But it was not until 2004 that I learned the true nature of my problems when I was diagnosed with Asperger's Syndrome. Finally, I was able to understand so many things that had happened to me. As I learned about the wealth of information and services available today I felt a great joy. In contrast, when I came upon something that was contradicted by my own experience, I was very surprised.

I read an online article claiming that persons with Asperger's Syndrome could acquire social skills "…much like you or I would learn to play the piano." And another that stated it was ". . . like learning to ride a bike." I think these statements correctly make the point that people with Asperger's Syndrome do not develop social skills naturally and intuitively as most people do and that the skills needed to be consciously learned. But I believe the analogies they use are, at least, nieve trivializations of what actually takes place, and, at most, fundamentally wrong.

I learned to ride a bike in about a week when I was 7 years old. I became very skillful at it in a couple of years cycling around the neighborhood. It was fun. I learned without thinking about it much. Before long, my mind and body seemed to become part of the bike as I careened around corners and over jumps performing harrowing stunts with split second timing. I did not have to think about what I was going to do next or review in my mind how I would do it -- I just did it as naturally as a bird would fly.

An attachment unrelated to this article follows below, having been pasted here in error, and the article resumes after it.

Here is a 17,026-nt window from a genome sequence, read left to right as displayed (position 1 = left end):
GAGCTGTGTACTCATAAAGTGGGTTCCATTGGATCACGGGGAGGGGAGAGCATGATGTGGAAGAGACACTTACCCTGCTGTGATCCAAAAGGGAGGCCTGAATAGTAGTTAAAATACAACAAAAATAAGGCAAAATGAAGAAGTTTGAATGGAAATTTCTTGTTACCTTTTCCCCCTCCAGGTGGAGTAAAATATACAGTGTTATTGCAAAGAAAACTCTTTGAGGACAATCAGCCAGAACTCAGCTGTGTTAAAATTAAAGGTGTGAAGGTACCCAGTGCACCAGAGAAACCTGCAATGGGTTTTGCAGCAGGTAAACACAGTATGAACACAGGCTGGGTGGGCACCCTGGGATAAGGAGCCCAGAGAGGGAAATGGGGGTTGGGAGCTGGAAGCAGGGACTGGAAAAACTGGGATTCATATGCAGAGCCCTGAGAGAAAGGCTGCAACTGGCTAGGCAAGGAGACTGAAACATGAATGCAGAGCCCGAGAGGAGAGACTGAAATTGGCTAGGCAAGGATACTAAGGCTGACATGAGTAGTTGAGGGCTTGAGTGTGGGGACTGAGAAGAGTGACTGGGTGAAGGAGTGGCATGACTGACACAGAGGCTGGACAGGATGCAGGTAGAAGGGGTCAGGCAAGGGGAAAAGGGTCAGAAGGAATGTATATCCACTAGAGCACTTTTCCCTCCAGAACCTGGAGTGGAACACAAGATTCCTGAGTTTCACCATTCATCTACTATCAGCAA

Conversely, I have spent decades working in a clinical fashion to put basic interactive skills into my social interaction. It has been possible for me to have some success, but progress has been slow and frustrating. It is like pounding a square peg into a round hole. Imagine my hands tied behind my back while I am holding the hammer between my teeth.

After all this time and effort, my brain still seems to have a powerful bias to distort rather than employ those skills. I must stay very attentive to what I am doing or the old Syndrome-specific traits will pop out. I have come to the conclusion that my Asperger's Syndrome brain provides a hostile environment for the social skills I want. I think that normal people tend to vastly underestimate the effort required.

Here is an example: A comparatively simple skill I have worked on for years is not to walk among people with a cadaverous look on my face and my eyes on the ground in front of me. When I walk into a hardware store, for instance, I hold my head up, smile from ear to ear, and make direct eye contact with the staff and shoppers. It makes an incredible difference in how people respond to me. But, after so many years, it is still a difficult thing for me to do because the old behaviors are self-maintaining while the new ones are not.